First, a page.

Rodger bequeathed his “non dwelling plantation” to his wife, Jean. However, she was not permitted to sell “any of the timber or other previledges or to dispose of the same” except for “the maintenance of her children under age.” After her death or remarriage, the plantation then went to his youngest daughter, Lydia.
The second youngest was called Thamar. His personal estate was left to Jean during her lifetime, then to be split between Lydia and Thamar. Unless she remarried. Then she was to receive a one third share.
A bequest of 106 acres was made to another daughter, Aliff, wife of Joshua Cuthrell. This land was purchased from James Brinson. Joshua and Jean were appointed Executor and Executrix. If Jean were to remarry, then she would have to resign from this appointment.
Were Thamar and Lydia “her children under age”? An inventory of Rodger’s Estate bears the date 2 Aug 1772.
His “natural daughter”
On 3 Apr 1785, Boaz made out a deed of gift. In this document, he gives his “natural daughter”, Sidney Squires, his remaining 150 acres (Craven County Deed Book 26, p. 55). This land is described as “beginning at a Cypress over against Thomas Clayton’s shipyard….” He also gave her two negro boys, James and Charles. The witnesses were Amos, “Saray”, and Jeremiah Squires. It was proven in Court on the oath of Amos Squires during the June term.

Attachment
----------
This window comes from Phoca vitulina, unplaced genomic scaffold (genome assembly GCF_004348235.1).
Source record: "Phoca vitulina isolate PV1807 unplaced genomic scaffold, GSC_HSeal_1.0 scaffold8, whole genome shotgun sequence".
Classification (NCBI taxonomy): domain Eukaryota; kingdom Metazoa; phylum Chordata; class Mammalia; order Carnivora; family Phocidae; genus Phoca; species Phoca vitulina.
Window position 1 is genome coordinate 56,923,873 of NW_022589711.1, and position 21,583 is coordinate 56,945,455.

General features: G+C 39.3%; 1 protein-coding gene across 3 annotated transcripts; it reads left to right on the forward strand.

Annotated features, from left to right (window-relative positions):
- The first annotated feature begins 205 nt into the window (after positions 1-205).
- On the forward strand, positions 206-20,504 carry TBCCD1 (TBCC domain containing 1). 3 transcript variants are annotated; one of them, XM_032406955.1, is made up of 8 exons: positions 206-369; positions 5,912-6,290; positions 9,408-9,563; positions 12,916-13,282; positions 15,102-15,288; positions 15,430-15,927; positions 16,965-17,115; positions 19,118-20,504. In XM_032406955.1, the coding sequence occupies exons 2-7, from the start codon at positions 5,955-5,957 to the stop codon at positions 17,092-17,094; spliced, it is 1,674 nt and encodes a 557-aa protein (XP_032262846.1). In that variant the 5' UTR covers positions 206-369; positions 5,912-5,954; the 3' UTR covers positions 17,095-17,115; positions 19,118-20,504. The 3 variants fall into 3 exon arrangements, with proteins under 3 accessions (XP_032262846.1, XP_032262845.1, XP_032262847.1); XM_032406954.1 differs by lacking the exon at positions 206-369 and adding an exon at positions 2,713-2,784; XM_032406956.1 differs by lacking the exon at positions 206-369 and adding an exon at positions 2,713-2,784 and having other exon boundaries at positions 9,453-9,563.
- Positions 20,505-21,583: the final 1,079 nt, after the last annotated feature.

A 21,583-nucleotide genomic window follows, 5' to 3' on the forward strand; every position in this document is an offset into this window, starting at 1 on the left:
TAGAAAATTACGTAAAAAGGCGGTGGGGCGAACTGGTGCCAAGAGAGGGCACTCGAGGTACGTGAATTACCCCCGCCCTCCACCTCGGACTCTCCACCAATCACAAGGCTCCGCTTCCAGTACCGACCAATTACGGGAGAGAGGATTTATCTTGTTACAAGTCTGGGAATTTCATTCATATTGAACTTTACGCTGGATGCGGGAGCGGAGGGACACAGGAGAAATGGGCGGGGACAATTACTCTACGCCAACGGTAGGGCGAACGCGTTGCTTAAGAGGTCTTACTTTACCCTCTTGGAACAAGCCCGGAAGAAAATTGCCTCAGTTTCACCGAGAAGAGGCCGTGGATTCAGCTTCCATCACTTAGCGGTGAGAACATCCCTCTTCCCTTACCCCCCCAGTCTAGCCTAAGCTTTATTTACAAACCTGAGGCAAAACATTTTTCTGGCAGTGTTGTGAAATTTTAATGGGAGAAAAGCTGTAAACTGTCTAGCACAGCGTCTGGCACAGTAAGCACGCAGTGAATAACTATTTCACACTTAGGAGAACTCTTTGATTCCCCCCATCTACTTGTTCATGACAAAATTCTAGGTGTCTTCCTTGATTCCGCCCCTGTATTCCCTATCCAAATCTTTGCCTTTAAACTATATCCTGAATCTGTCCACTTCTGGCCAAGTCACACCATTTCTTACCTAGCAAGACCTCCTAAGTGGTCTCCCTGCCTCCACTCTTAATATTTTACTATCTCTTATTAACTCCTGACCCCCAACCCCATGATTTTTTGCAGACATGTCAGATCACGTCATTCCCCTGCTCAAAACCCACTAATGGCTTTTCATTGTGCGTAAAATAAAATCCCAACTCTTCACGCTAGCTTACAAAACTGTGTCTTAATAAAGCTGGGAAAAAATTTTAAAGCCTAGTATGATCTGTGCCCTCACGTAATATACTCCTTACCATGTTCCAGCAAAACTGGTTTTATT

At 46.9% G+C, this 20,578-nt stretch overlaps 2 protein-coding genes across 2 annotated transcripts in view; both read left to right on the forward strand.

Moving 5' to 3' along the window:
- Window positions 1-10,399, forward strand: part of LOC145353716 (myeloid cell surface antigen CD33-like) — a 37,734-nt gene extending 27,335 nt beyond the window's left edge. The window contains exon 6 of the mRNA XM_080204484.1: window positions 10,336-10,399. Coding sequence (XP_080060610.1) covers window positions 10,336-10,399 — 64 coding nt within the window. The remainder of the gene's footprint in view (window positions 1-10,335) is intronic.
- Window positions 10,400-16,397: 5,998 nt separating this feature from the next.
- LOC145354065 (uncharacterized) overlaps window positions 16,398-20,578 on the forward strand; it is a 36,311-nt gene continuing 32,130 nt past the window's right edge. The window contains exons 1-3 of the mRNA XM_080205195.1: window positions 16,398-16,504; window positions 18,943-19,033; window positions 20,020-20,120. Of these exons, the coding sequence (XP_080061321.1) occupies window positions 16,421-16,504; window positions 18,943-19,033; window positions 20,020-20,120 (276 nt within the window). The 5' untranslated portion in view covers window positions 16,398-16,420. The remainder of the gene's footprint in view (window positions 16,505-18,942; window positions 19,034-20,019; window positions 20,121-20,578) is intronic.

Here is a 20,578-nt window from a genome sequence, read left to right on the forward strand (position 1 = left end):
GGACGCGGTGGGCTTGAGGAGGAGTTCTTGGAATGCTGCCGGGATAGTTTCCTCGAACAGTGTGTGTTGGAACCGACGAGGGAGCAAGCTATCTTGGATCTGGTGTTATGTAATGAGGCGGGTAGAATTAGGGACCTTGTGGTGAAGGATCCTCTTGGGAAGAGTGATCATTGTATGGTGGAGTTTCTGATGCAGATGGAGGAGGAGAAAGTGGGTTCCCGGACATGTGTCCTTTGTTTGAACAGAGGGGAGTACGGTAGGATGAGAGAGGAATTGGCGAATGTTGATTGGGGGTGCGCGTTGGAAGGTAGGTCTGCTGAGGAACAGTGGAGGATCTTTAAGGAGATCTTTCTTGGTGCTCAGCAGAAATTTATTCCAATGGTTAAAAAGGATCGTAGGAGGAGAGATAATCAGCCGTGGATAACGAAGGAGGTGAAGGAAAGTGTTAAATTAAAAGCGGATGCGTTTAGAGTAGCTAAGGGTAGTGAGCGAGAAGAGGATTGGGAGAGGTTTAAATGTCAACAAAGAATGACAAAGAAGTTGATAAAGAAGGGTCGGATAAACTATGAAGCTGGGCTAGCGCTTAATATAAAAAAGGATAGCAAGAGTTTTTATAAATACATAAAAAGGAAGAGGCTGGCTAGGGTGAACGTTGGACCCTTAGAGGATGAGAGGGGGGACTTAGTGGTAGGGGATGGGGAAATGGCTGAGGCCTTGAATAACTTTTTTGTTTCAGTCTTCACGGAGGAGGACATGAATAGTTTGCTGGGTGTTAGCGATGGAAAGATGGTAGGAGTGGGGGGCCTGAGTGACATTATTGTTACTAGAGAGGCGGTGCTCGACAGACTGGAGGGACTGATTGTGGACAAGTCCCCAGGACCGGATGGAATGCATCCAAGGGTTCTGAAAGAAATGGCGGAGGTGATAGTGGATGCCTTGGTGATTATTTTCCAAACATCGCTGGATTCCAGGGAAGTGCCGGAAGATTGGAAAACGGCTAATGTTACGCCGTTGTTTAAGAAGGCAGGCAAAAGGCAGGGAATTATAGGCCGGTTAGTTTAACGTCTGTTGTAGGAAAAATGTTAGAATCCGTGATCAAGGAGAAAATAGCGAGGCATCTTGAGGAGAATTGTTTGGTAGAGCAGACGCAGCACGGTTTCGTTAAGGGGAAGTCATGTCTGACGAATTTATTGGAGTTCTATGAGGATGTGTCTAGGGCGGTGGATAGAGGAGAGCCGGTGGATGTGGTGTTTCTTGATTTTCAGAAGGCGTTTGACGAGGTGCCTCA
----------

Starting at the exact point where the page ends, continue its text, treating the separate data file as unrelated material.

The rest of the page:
During the December term, Sidney Squires “came into Court and made choice of Amos Squires as her Guardian Ordered that he Enter into Bond with Amos Squires and John Baker his securities….” The guardian bond was set at either £300 or £500. It’s difficult to tell.
Sometime before 1790, Sidney married Lemuel Allcock or Jones County. They, along with one slave, were enumerated there on the census. On 8 Mar of that year, they sold 50 acres to Amos Squires (Craven County Deed Book 27, p. 245). The other 100 was sold to Jacob Lewis 21 Jan 1791 (Craven County Deed Book 29, p. 219). At some unascertained point between 1796 and 1820, the family moved to Washington County, Georgia. This is where I found Siddy Allcock residing in 1820. Lemuel must have, already, been deceased. Sidney was still living in 1850, aged 80. She was enumerated on the census in Dooly County, Georgia in that year.
Wife and Legitimate Children